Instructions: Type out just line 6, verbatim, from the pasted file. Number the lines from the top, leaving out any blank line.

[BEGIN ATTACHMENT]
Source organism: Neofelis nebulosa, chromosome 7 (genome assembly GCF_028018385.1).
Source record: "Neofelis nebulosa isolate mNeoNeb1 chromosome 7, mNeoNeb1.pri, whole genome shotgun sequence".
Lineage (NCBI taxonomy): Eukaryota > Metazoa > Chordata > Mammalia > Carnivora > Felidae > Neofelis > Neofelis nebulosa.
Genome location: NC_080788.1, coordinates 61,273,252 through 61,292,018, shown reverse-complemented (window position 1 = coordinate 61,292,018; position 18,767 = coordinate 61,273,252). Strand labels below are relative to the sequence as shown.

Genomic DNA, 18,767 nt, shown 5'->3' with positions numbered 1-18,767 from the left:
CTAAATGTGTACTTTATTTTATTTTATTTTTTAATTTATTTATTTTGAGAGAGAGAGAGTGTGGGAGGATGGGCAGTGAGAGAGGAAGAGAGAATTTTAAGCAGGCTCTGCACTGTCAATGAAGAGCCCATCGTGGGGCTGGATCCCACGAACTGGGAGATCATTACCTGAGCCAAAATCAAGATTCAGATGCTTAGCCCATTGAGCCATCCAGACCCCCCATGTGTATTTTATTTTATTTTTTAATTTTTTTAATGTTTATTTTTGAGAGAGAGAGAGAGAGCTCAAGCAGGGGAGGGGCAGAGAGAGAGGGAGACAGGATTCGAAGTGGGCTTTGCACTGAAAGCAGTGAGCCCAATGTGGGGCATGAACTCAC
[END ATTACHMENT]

CTAAATGTGTACTTTATTTTATTTTATTTTTTAATTTATTTATTTTGAGAGAGAGAGAGTGTGGGAGGATGGGCAGTGAGAGAGGAAGAGAGAATTTTAAGCAGGCTCTGCACTGTCAATGAAGAGCCCATCGTGGGGCTGGATCCCACGAACTGGGAGATCATTACCTGAGCCAAAATCAAGATTCAGATGCTTAGCCCATTGAGCCATCCAGACCCCCCATGTGTATTTTATTTTATTTTTTAATTTTTTTAATGTTTATTTTTGAGAGAGAGAGAGAGAGCTCAAGCAGGGGAGGGGCAGAGAGAGAGGGAGACAGGATTCGAAGTGGGCTTTGCACTGAAAGCAGTGAGCCCAATGTGGGGCATGAACTCAC